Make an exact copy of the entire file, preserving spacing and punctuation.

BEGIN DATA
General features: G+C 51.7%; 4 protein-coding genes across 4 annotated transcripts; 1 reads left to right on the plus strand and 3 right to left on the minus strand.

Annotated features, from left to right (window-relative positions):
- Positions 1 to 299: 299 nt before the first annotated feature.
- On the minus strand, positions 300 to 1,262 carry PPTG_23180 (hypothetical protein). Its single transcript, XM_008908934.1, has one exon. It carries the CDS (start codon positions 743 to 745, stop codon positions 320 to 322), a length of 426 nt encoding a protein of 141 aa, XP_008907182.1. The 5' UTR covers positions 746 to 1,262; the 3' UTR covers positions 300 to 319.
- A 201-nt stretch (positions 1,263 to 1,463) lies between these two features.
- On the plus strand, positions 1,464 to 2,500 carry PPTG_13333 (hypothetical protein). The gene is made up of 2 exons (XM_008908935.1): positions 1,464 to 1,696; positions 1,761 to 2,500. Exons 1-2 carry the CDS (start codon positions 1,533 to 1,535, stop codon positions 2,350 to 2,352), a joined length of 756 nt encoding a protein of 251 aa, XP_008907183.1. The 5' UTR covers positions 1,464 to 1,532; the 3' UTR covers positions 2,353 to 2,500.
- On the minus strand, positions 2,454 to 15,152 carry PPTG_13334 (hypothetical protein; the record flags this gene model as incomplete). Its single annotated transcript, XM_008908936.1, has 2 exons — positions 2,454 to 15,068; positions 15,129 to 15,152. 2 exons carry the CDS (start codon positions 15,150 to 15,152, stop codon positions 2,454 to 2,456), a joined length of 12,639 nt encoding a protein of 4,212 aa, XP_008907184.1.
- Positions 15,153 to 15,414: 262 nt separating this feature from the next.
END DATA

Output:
General features: G+C 51.7%; 4 protein-coding genes across 4 annotated transcripts; 1 reads left to right on the plus strand and 3 right to left on the minus strand.

Annotated features, from left to right (window-relative positions):
- Positions 1 to 299: 299 nt before the first annotated feature.
- On the minus strand, positions 300 to 1,262 carry PPTG_23180 (hypothetical protein). Its single transcript, XM_008908934.1, has one exon. It carries the CDS (start codon positions 743 to 745, stop codon positions 320 to 322), a length of 426 nt encoding a protein of 141 aa, XP_008907182.1. The 5' UTR covers positions 746 to 1,262; the 3' UTR covers positions 300 to 319.
- A 201-nt stretch (positions 1,263 to 1,463) lies between these two features.
- On the plus strand, positions 1,464 to 2,500 carry PPTG_13333 (hypothetical protein). The gene is made up of 2 exons (XM_008908935.1): positions 1,464 to 1,696; positions 1,761 to 2,500. Exons 1-2 carry the CDS (start codon positions 1,533 to 1,535, stop codon positions 2,350 to 2,352), a joined length of 756 nt encoding a protein of 251 aa, XP_008907183.1. The 5' UTR covers positions 1,464 to 1,532; the 3' UTR covers positions 2,353 to 2,500.
- On the minus strand, positions 2,454 to 15,152 carry PPTG_13334 (hypothetical protein; the record flags this gene model as incomplete). Its single annotated transcript, XM_008908936.1, has 2 exons — positions 2,454 to 15,068; positions 15,129 to 15,152. 2 exons carry the CDS (start codon positions 15,150 to 15,152, stop codon positions 2,454 to 2,456), a joined length of 12,639 nt encoding a protein of 4,212 aa, XP_008907184.1.
- Positions 15,153 to 15,414: 262 nt separating this feature from the next.